Evolution of Health Care in the 20th Century: Dr. Harlan Sparer traces the roots of the modern health care system.
Nov 01, 2015 04:57PM
● By Dr. Harlan Sparer
1895 was an important year: the first movie was made and the first automobile patent granted. Chiropractic, naturopathy and osteopathy were established, joining homeopathy to compete in the Healthcare arena with traditional medicine. Medicine in 1895 offered leeches, calomel (mercury chloride), arsenic, trepanation (boring a hole in the skull to cure headaches and brain issues), dung therapy, sulfur and pitch fumigation, human flesh and bone elixirs and more.
Chiropractic is the science, art and philosophy of aligning the vertebrae of the spine to remove nerve pressure and restore nerve function. Naturopathy is the philosophy, art and science that aims to bring the human being the highest possible level of health by teaching one to properly manage his or her lifestyle. Osteopathy is the science considering the structure and function of the human mechanism, so it can recover from displacements and consequent disease by adjusting them. Homeopathy is the treatment of disease by minute doses of a natural substance that in a healthy person would produce symptoms of the same disease in its undiluted form.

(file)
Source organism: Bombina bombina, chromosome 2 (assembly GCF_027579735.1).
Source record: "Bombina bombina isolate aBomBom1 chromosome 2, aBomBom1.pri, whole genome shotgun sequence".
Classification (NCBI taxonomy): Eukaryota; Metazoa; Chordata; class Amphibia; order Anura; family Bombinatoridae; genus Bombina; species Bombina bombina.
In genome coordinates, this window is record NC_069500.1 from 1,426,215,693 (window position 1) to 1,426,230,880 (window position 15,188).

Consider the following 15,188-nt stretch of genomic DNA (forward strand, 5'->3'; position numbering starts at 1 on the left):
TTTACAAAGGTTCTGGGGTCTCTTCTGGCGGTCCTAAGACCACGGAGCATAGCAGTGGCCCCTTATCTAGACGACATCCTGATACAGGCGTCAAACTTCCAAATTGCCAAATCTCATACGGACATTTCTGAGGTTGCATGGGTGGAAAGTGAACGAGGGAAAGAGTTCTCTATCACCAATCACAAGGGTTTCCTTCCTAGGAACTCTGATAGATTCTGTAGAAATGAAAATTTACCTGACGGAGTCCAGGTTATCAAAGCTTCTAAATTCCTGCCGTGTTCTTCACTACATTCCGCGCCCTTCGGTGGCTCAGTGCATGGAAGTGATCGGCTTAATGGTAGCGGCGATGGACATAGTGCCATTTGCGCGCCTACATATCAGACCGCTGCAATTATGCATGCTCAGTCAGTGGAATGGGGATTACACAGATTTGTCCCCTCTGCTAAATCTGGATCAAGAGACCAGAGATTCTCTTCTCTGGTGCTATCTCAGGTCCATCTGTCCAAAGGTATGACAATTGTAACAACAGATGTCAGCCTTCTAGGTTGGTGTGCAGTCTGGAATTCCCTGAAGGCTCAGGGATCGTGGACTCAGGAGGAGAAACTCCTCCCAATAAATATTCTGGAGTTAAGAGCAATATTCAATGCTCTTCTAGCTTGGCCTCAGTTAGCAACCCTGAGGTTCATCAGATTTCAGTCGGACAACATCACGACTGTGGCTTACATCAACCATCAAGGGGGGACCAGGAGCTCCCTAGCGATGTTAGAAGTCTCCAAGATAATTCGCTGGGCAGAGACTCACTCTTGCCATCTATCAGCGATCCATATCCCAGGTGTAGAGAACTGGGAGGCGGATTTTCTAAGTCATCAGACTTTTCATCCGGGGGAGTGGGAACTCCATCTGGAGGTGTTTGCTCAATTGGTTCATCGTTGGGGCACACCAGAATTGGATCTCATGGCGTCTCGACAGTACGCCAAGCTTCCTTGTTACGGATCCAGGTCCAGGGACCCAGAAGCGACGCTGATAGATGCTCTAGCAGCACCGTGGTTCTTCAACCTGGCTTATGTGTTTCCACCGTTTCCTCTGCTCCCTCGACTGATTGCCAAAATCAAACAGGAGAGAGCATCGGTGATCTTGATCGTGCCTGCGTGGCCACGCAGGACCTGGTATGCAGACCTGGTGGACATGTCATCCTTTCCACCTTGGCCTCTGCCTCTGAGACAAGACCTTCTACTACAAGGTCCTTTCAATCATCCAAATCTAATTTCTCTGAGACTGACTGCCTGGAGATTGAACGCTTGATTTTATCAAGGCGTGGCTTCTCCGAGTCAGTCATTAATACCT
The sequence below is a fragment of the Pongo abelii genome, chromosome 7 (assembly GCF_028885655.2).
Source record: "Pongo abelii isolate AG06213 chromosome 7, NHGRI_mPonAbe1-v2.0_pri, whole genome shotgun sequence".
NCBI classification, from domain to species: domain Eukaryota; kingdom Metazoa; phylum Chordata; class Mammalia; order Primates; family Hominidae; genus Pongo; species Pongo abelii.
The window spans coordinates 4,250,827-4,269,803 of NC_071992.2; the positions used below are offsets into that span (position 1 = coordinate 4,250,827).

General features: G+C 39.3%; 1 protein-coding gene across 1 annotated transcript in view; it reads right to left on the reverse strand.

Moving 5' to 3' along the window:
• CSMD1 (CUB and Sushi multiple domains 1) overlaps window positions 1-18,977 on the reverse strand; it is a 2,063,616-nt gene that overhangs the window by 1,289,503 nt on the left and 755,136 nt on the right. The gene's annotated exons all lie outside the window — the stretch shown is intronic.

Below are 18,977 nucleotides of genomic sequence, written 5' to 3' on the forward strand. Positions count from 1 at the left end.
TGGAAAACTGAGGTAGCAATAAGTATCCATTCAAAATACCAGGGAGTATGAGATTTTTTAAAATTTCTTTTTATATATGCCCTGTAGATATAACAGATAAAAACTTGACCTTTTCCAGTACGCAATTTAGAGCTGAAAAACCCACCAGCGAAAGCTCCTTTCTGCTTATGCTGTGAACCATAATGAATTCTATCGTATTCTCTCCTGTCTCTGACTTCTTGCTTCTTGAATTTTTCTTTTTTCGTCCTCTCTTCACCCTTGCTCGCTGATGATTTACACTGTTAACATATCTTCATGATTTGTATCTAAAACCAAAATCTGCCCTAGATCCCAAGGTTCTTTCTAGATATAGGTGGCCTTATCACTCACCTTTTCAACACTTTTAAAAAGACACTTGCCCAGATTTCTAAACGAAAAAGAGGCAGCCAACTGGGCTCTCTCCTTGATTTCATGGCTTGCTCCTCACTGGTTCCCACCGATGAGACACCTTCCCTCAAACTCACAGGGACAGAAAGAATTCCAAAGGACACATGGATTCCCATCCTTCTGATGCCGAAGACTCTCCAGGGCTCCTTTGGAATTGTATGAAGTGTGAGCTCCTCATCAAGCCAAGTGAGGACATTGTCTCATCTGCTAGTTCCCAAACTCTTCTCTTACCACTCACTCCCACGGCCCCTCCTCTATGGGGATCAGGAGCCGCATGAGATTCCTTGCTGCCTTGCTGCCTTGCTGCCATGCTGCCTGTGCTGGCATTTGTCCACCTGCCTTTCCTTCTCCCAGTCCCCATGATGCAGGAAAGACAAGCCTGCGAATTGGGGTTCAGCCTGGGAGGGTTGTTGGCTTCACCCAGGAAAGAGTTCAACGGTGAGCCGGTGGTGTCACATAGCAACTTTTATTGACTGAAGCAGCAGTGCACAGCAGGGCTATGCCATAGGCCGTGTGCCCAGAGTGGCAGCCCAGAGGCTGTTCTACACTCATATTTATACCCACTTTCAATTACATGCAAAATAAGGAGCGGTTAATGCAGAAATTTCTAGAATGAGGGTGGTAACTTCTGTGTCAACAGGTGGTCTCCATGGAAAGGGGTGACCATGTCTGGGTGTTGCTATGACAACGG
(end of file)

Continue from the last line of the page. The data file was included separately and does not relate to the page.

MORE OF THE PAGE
These alternatives to medicine gradually became increasingly popular due to their effectiveness and non-invasiveness. This created an extreme loss of market share in the healthcare marketplace. The American Medical Association (AMA) responded in 1908 by enlisting Andrew Carnegie’s help to produce the Flexner Report. The results were integrated into operating principles which were accomplished by the 1930s.
This resulted in closure of non-AMA-sanctioned schools relating to health care; licensure of doctors of “modern” medicine; outlawing of chiropractic, naturopathy, homeopathy and naturopathy; closure of any and all schools not practicing modern medicine; integration of modern medicine into hospitals; exclusion of any and all non-modern medicine from hospitals; and virtual removal of African-Americans from the profession of modern medicine.
This had a startling effect on health care, both in the marketplace and for the average person. The availability of health care decreased, while the cost increased. Non-modern medical health care became relatively unavailable as providers were arrested and jailed for violating new legislation. The medical lobby became extremely powerful with the support of emerging pharmaceutical companies.